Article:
Join us for an international Renaissance studies symposium at Prato

Join us for an international Renaissance studies symposium at Prato
Florence, by Hartmann Schedel. Nuremberg Chronicle, 1493. Wikimedia Commons CC 4.0.

The international Prato Consortium for Medieval & Renaissance Studies, a collaborative initiative between Monash and a suite of partner universities and archives, holds its annual business meeting at the Monash University Prato Centre 12-15 December 2017.

This year the meeting features a one-day symposium of research papers from postgraduates based at Monash, Warwick, Cambridge, Birkbeck, Amsterdam, Toronto, Princeton, UC Santa Barbara, and the Catholic University of America, with responses from leading scholars in the field who are also members of the Consortium. The day will close with a plenary session led by Prof. Nicholas Terpstra (Toronto) on The Future of Renaissance Studies, and a public lecture from Prof. John Henderson (Birkbeck/Monash) on Religion, Medicine and Art in the Time of Plague: Florence, 1630-33.

The Prato Consortium, and the Monash Centre for Medieval & Renaissance Studies warmly invites all friends of Renaissance history to join us in Prato for this symposium on 13 December, 09:00-19:00, to be followed by refreshments.

RSVP to A/Prof Peter Howard (peter.howard@monash.edu)

 

Scroll down for the full program details.

 

Florence, by Hartmann Schedel. Nuremberg Chronicle, 1493. Wikimedia Commons CC 4.0.

 

09:00 Session I: Chair – Lana Stephens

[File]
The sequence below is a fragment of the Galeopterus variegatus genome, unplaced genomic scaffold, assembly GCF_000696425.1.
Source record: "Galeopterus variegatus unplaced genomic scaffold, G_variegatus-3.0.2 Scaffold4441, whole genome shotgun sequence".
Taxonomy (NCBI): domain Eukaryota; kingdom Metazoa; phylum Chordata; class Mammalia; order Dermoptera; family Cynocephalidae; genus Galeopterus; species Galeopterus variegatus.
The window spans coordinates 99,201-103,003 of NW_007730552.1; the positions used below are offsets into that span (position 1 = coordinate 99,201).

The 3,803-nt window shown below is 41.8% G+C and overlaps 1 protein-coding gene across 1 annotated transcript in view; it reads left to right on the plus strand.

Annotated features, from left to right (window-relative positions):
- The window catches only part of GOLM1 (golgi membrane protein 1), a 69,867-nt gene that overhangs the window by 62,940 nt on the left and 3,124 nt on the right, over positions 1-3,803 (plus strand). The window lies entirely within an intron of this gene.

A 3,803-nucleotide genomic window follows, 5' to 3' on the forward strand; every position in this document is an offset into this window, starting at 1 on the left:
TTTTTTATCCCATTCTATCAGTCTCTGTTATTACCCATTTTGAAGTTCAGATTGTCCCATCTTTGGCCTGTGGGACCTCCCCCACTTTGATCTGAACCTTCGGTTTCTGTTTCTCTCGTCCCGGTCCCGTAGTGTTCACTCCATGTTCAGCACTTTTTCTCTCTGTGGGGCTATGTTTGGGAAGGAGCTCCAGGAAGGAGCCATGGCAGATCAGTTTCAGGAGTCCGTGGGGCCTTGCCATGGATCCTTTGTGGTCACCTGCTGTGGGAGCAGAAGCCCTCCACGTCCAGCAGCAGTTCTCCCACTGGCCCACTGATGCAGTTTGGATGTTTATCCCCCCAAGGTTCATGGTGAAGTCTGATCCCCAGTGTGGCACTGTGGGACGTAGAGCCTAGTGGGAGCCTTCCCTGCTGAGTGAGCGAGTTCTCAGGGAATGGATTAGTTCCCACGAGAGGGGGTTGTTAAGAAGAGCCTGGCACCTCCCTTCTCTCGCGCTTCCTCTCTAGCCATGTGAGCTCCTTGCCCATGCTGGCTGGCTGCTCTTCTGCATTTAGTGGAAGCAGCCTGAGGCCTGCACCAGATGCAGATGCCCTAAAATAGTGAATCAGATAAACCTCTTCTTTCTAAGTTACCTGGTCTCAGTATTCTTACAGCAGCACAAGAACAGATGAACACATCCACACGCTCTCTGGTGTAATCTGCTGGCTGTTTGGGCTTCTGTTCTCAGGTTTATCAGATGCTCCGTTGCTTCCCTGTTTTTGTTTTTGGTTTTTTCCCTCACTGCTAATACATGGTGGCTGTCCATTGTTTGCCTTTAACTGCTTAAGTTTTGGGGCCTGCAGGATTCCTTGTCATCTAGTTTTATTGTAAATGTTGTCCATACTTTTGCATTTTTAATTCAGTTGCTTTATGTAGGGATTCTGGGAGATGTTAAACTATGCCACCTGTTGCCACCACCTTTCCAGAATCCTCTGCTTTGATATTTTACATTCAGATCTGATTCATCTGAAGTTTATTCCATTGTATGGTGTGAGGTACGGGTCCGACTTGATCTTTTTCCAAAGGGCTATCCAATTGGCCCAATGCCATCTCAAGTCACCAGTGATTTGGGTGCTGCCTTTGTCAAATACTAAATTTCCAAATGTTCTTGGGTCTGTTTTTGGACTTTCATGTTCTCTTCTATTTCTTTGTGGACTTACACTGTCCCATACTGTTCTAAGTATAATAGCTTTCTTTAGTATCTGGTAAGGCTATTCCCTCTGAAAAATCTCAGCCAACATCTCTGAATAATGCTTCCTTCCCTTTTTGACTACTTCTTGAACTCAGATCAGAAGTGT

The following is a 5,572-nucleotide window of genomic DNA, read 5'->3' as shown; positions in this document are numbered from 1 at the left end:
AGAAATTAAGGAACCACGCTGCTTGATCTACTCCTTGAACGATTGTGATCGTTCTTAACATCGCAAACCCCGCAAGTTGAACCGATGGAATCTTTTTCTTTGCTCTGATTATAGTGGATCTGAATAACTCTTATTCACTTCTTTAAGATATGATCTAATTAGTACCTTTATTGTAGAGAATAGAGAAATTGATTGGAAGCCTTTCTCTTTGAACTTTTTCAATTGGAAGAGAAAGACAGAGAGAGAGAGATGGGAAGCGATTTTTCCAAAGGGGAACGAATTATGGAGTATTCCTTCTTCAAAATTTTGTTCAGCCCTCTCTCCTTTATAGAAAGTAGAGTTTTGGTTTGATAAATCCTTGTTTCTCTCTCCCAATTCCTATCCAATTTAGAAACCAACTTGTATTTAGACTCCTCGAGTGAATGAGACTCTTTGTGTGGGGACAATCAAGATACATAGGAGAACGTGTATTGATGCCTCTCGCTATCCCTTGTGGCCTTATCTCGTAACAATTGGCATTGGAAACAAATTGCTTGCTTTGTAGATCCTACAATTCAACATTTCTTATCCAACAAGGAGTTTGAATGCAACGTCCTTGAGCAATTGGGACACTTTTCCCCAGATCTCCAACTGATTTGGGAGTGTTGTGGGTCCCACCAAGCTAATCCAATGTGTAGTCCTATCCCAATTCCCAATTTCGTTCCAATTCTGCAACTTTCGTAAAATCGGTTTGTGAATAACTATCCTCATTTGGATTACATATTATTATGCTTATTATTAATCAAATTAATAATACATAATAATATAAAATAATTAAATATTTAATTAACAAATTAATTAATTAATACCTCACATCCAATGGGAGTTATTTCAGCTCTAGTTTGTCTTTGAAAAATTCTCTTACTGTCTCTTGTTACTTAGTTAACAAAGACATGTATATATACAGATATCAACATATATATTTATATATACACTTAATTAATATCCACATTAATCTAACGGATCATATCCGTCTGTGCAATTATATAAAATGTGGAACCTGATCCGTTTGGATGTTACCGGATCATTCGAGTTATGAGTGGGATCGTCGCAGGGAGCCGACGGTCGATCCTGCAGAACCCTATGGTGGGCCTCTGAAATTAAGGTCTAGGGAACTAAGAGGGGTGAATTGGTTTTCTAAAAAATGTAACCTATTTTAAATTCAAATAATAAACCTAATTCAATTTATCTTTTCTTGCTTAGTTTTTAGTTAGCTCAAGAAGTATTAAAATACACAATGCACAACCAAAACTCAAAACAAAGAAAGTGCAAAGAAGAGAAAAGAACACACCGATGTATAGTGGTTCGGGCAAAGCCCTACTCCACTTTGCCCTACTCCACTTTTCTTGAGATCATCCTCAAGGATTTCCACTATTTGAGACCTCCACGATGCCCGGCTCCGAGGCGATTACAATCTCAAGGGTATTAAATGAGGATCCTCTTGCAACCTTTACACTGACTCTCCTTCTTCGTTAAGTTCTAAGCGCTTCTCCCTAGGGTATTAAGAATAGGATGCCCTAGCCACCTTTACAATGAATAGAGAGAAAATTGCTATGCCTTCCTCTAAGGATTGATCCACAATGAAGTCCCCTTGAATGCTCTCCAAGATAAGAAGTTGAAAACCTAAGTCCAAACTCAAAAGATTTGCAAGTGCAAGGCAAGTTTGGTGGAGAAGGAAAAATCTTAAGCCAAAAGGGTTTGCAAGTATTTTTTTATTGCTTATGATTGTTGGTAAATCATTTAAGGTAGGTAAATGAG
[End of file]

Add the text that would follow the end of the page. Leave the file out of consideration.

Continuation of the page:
• Spirit Waite (History, University of Toronto): ‘The Hand That Feeds: Alimentary Control and the Formation of the Body at the Ospedale degl’Innocenti, c. 1570-1650.’
  • Marina Ini (History, University of Cambridge): ‘The Architecture of Plague and Social Control: Lazzaretti in the Early Modern Period.’
  • Sarah McBryde (History of Art, Birkbeck, University of London, ‘A gifted dwarf’ in the court of Cosimo I de’Medici.’
  • Rebecca Carnevali (Centre for the Study of the Renaissance, University of Warwick): ‘The Street Enters the House: Cheap Print Distribution and Consumption in Post-Tridentine Bologna.’

10:45 Pausa caffé: G****I Doc ristobistro', Via dell'Accademia, 51, Prato

11:15 Session II  Chair – Rebecca Carnevali

  • Shannon Emily Gilmore (Department of the History of Art and Architecture, University of California, Santa Barbara): ‘Miracles in the Margins: The Popular Piety of the Miraculous Image of Santa Maria delle Carceri in Prato.’
  • Austin Powell (History, The Catholic University of America): ‘Dominican Epistolary and Saints’ Cult in Late Medieval Italy.’
  • Richard Calis (History, Princeton University/University of Amsterdam): ‘Testimonies of Truth and Tragedy: Martin Crusius and his itinerant informants.’
  • Lana Stephens (Centre for Medieval and Renaissance Studies, Monash University): ‘Theologia ficinianum: Mediating the Borders Between Opinion and Faith.’

Response: academic members of the Prato Consortium

13: 15 Lunch: G****I Doc ristobistro', Via dell'Accademia, 51 Prato

14:30   The value of your work: the Future of Renaissance Studies (Nicholas Terpstra, University of Toronto – Former Editor, Renaissance Quarterly, to lead a discussion along with other members of the Prato Consortium)

18:00 Prato Consortium for Medieval and Renaissance Studies Public Lecture (Sponsored by the Monash University Prato Centre and the Europa Sacra Series, Brepols Publishers): John Henderson (Birkbeck, University of London, and Monash University): ‘Religion, Medicine and Art in the Time of Plague: Florence 1630-33’

19:00 Drinks and nibbles